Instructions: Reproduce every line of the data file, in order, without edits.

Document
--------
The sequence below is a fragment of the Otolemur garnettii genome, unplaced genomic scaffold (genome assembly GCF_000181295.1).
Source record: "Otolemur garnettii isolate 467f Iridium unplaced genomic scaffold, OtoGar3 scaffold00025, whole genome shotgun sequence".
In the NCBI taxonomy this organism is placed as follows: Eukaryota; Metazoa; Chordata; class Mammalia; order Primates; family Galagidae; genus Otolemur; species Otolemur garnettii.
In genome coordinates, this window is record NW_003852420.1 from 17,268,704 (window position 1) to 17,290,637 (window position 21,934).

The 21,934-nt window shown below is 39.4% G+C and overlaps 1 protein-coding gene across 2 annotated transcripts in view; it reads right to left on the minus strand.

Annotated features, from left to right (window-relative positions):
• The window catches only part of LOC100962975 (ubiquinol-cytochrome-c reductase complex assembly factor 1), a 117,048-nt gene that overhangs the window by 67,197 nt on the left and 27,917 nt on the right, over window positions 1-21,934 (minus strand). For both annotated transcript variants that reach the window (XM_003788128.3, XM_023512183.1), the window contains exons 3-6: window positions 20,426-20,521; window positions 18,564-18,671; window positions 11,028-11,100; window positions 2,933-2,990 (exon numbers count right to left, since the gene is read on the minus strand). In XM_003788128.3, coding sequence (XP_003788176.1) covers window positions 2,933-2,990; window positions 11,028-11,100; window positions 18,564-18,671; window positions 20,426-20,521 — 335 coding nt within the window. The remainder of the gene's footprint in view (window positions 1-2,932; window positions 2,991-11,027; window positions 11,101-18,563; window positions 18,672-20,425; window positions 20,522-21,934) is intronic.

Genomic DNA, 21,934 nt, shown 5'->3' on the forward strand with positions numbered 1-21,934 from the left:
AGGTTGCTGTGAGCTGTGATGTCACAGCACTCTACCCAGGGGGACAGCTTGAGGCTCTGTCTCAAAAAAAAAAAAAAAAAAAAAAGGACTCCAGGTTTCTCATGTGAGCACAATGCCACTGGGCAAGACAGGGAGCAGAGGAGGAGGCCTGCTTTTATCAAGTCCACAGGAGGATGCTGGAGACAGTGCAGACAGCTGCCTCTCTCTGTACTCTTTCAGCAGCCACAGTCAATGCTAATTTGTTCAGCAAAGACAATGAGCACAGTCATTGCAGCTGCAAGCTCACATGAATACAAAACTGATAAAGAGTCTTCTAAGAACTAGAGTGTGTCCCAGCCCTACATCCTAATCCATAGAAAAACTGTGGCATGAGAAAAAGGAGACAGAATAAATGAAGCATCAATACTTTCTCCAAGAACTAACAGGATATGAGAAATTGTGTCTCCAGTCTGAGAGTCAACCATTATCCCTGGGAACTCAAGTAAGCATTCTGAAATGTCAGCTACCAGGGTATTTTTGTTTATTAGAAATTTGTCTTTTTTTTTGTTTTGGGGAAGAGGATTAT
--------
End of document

The sequence below is a fragment of the Otolemur garnettii genome, unplaced genomic scaffold (genome assembly GCF_000181295.1).
Source record: "Otolemur garnettii isolate 467f Iridium unplaced genomic scaffold, OtoGar3 scaffold00025, whole genome shotgun sequence".
In the NCBI taxonomy this organism is placed as follows: Eukaryota; Metazoa; Chordata; class Mammalia; order Primates; family Galagidae; genus Otolemur; species Otolemur garnettii.
In genome coordinates, this window is record NW_003852420.1 from 17,268,704 (window position 1) to 17,290,637 (window position 21,934).

The 21,934-nt window shown below is 39.4% G+C and overlaps 1 protein-coding gene across 2 annotated transcripts in view; it reads right to left on the minus strand.

Annotated features, from left to right (window-relative positions):
• The window catches only part of LOC100962975 (ubiquinol-cytochrome-c reductase complex assembly factor 1), a 117,048-nt gene that overhangs the window by 67,197 nt on the left and 27,917 nt on the right, over window positions 1-21,934 (minus strand). For both annotated transcript variants that reach the window (XM_003788128.3, XM_023512183.1), the window contains exons 3-6: window positions 20,426-20,521; window positions 18,564-18,671; window positions 11,028-11,100; window positions 2,933-2,990 (exon numbers count right to left, since the gene is read on the minus strand). In XM_003788128.3, coding sequence (XP_003788176.1) covers window positions 2,933-2,990; window positions 11,028-11,100; window positions 18,564-18,671; window positions 20,426-20,521 — 335 coding nt within the window. The remainder of the gene's footprint in view (window positions 1-2,932; window positions 2,991-11,027; window positions 11,101-18,563; window positions 18,672-20,425; window positions 20,522-21,934) is intronic.

Genomic DNA, 21,934 nt, shown 5'->3' on the forward strand with positions numbered 1-21,934 from the left:
AGGTTGCTGTGAGCTGTGATGTCACAGCACTCTACCCAGGGGGACAGCTTGAGGCTCTGTCTCAAAAAAAAAAAAAAAAAAAAAAGGACTCCAGGTTTCTCATGTGAGCACAATGCCACTGGGCAAGACAGGGAGCAGAGGAGGAGGCCTGCTTTTATCAAGTCCACAGGAGGATGCTGGAGACAGTGCAGACAGCTGCCTCTCTCTGTACTCTTTCAGCAGCCACAGTCAATGCTAATTTGTTCAGCAAAGACAATGAGCACAGTCATTGCAGCTGCAAGCTCACATGAATACAAAACTGATAAAGAGTCTTCTAAGAACTAGAGTGTGTCCCAGCCCTACATCCTAATCCATAGAAAAACTGTGGCATGAGAAAAAGGAGACAGAATAAATGAAGCATCAATACTTTCTCCAAGAACTAACAGGATATGAGAAATTGTGTCTCCAGTCTGAGAGTCAACCATTATCCCTGGGAACTCAAGTAAGCATTCTGAAATGTCAGCTACCAGGGTATTTTTGTTTATTAGAAATTTGTCTTTTTTTTTGTTTTGGGGAAGAGGATTAT